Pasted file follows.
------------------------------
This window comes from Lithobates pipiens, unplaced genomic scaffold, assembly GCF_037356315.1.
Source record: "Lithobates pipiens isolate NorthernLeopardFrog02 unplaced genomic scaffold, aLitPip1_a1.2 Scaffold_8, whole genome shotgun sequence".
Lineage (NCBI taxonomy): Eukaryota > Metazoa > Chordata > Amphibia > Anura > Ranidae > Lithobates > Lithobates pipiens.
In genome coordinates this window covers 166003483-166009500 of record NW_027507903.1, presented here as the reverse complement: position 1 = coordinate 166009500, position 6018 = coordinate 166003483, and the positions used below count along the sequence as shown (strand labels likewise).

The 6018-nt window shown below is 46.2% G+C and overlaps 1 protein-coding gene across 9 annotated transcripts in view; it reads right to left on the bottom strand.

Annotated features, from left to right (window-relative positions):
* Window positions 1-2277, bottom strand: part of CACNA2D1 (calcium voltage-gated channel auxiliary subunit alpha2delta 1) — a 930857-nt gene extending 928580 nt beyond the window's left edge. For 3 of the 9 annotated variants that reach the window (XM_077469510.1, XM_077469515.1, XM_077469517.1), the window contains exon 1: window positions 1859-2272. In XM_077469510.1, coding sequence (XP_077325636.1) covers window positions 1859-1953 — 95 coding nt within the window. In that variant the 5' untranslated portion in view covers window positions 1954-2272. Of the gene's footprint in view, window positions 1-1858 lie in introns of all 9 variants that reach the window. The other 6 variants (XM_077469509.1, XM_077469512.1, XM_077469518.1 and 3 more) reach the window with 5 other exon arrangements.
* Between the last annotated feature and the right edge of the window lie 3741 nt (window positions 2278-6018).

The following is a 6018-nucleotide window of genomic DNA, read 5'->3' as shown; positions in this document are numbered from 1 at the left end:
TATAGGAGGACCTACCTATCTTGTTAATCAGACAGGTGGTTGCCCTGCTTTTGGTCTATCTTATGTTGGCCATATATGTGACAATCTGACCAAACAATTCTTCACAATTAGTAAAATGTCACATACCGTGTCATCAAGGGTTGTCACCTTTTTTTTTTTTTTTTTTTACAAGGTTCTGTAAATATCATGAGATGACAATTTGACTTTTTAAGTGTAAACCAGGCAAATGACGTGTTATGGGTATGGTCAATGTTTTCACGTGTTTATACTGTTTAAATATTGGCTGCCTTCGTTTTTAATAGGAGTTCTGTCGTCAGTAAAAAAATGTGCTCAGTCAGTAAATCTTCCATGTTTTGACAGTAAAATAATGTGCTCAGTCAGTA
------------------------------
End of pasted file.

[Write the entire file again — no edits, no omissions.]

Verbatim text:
This window comes from Lithobates pipiens, unplaced genomic scaffold, assembly GCF_037356315.1.
Source record: "Lithobates pipiens isolate NorthernLeopardFrog02 unplaced genomic scaffold, aLitPip1_a1.2 Scaffold_8, whole genome shotgun sequence".
Lineage (NCBI taxonomy): Eukaryota > Metazoa > Chordata > Amphibia > Anura > Ranidae > Lithobates > Lithobates pipiens.
In genome coordinates this window covers 166003483-166009500 of record NW_027507903.1, presented here as the reverse complement: position 1 = coordinate 166009500, position 6018 = coordinate 166003483, and the positions used below count along the sequence as shown (strand labels likewise).

The 6018-nt window shown below is 46.2% G+C and overlaps 1 protein-coding gene across 9 annotated transcripts in view; it reads right to left on the bottom strand.

Annotated features, from left to right (window-relative positions):
* Window positions 1-2277, bottom strand: part of CACNA2D1 (calcium voltage-gated channel auxiliary subunit alpha2delta 1) — a 930857-nt gene extending 928580 nt beyond the window's left edge. For 3 of the 9 annotated variants that reach the window (XM_077469510.1, XM_077469515.1, XM_077469517.1), the window contains exon 1: window positions 1859-2272. In XM_077469510.1, coding sequence (XP_077325636.1) covers window positions 1859-1953 — 95 coding nt within the window. In that variant the 5' untranslated portion in view covers window positions 1954-2272. Of the gene's footprint in view, window positions 1-1858 lie in introns of all 9 variants that reach the window. The other 6 variants (XM_077469509.1, XM_077469512.1, XM_077469518.1 and 3 more) reach the window with 5 other exon arrangements.
* Between the last annotated feature and the right edge of the window lie 3741 nt (window positions 2278-6018).

The following is a 6018-nucleotide window of genomic DNA, read 5'->3' as shown; positions in this document are numbered from 1 at the left end:
TATAGGAGGACCTACCTATCTTGTTAATCAGACAGGTGGTTGCCCTGCTTTTGGTCTATCTTATGTTGGCCATATATGTGACAATCTGACCAAACAATTCTTCACAATTAGTAAAATGTCACATACCGTGTCATCAAGGGTTGTCACCTTTTTTTTTTTTTTTTTTTACAAGGTTCTGTAAATATCATGAGATGACAATTTGACTTTTTAAGTGTAAACCAGGCAAATGACGTGTTATGGGTATGGTCAATGTTTTCACGTGTTTATACTGTTTAAATATTGGCTGCCTTCGTTTTTAATAGGAGTTCTGTCGTCAGTAAAAAAATGTGCTCAGTCAGTAAATCTTCCATGTTTTGACAGTAAAATAATGTGCTCAGTCAGTA